The Washington PostDemocracy Dies in Darkness

Yvette Alexander rules out at-large D.C. Council run

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It’s not typically surprising to hear a politician toy with the notion of seeking higher office, but when D.C. Council member Yvette M. Alexander (D-Ward 7) said last month that she was considering a run for an at-large seat, more than a few politically attuned jaws dropped.

After all, to seek an at-large seat this fall, Alexander would have to give up her Democratic party affiliation and take her chances in a crowded and competitive race likely to include other strong independent candidates. Moreover, Alexander won her last Democratic primary with only a 42 percent plurality and, in the course of discussing her interest in the at-large seat, suggested that she was no longer particularly interested in attending to constituent service needs as a ward member — which is sort of like getting elected dogcatcher and announcing you’re not especially fond of catching dogs.

On Wednesday, Alexander said she has thought it through and made a decision: She’ll remain a Democrat and remain in her Ward 7 seat. In fact, as she first said to WTTG-TV’s Matt Ackland, she officially plans to seek reelection in 2016.

Moreover, Alexander sought to make clear that her comments on constituent services were “misunderstood” — that while she has relished her recent duties as chairman of the Health Committee, steeping her in crucial citywide issues, her vigor for helping resolve neighborhood issues has not waned.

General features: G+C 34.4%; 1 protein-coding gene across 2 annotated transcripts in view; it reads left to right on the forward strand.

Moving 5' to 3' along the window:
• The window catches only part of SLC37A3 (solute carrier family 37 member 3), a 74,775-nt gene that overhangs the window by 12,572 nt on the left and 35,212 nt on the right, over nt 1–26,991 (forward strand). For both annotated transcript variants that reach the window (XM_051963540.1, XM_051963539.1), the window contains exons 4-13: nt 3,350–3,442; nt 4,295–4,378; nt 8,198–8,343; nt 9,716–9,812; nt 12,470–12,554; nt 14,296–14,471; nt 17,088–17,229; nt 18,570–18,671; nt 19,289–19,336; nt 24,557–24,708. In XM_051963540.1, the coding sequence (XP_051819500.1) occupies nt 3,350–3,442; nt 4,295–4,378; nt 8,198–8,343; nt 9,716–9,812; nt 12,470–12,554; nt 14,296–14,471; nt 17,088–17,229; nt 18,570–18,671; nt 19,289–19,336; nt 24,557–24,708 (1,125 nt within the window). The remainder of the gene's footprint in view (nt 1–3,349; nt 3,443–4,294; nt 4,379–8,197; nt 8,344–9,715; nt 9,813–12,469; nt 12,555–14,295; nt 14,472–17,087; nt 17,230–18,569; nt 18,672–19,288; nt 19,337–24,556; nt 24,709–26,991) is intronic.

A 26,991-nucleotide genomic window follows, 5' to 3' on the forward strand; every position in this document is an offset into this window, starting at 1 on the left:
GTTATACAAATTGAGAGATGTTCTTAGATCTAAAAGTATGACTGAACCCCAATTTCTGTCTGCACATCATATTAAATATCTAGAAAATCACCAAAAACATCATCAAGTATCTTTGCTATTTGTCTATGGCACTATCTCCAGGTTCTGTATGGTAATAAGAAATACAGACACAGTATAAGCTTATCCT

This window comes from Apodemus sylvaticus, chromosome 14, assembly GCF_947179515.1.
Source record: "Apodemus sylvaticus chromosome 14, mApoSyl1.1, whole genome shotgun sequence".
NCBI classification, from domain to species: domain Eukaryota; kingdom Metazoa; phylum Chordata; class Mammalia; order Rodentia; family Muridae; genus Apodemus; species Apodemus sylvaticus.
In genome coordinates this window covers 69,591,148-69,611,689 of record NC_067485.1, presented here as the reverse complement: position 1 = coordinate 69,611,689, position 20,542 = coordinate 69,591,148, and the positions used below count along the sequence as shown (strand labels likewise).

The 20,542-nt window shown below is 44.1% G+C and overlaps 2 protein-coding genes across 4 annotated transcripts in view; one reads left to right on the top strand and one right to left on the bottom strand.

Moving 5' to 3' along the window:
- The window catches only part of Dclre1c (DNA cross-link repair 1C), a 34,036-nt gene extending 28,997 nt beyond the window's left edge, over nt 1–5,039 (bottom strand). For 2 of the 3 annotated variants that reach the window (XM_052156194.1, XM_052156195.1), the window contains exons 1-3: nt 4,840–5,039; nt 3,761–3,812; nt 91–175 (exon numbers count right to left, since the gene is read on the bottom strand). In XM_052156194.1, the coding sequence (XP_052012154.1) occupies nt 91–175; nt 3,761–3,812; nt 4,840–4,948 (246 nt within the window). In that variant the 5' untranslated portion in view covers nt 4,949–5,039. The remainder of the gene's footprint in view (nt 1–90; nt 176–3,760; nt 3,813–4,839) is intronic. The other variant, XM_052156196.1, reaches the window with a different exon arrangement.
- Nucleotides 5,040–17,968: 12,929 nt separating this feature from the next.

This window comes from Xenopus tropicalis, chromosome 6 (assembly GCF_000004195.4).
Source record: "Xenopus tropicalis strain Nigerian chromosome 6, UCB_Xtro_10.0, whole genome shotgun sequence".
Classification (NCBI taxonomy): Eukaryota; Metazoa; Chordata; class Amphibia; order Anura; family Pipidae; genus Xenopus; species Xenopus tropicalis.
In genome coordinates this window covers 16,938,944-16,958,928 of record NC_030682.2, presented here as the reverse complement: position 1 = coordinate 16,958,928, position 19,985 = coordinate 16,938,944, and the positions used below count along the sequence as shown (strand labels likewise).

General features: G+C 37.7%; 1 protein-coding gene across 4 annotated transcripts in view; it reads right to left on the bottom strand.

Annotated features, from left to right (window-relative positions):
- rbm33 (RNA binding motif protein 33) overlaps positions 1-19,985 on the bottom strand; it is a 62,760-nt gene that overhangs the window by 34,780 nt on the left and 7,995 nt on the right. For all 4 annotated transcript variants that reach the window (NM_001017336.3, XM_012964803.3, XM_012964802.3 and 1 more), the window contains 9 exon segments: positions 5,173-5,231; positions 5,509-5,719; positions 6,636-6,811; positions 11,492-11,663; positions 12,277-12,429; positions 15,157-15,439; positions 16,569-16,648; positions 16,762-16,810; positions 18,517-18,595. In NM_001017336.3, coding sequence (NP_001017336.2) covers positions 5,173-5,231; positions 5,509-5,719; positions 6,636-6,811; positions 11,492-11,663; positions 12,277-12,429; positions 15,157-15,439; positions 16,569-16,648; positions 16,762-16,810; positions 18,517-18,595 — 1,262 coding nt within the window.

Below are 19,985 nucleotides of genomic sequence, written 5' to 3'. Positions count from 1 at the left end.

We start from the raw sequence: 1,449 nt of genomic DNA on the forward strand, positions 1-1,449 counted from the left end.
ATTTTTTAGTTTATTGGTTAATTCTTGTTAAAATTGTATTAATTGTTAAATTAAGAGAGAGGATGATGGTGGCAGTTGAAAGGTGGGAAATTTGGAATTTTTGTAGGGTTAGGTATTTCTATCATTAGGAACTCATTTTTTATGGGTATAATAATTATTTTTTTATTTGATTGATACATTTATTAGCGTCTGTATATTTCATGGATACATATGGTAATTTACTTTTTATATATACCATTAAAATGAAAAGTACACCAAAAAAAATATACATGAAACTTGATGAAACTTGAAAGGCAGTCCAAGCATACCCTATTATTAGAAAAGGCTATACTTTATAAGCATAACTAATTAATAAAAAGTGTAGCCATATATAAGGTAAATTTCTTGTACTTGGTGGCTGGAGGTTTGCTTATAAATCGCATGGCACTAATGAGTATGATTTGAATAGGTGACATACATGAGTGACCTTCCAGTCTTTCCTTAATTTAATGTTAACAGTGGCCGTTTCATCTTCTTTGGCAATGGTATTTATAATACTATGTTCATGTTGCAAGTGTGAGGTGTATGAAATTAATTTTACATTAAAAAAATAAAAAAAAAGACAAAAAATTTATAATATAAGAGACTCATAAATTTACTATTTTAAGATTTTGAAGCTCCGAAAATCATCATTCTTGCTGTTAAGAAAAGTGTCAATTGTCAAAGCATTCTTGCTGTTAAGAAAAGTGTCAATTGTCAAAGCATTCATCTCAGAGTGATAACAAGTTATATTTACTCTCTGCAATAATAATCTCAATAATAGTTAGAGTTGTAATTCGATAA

Alexander’s desire to clear the air comes after what she calls a “combative” e-mail from Ward 7 Democrats President Ed Potillo, who according to Alexander questioned her willingness to leave the Democratic Party and suggested that she should have consulted with the ward party organization first. That led to a tense meeting between Alexander and the group’s executive committee.

“I don’t think any damage was done,” Alexander said. “I had to clarify the misinformation about constituent services. They thought I was sick of constituent services, when it is actually why I chose to pursue this full time. … They’re comfortable now with the leadership and the direction the ward is going.”

A member of the Ward 7 Democrats’ executive committee, who spoke on the condition of anonymity because the meeting was intended to be private, said that the face-to-face encounter was “fierce” and that not all is water under the bridge. “Damage has already been done,” the committee member said. “From what I understand, everyone’s waiting to run for her seat. Half of Ward 7.”

That sentiment comes as no surprise to Alexander: “That’s always going to be a concern,” she said. “In Ward 7, you can always count on an ample field of candidates.”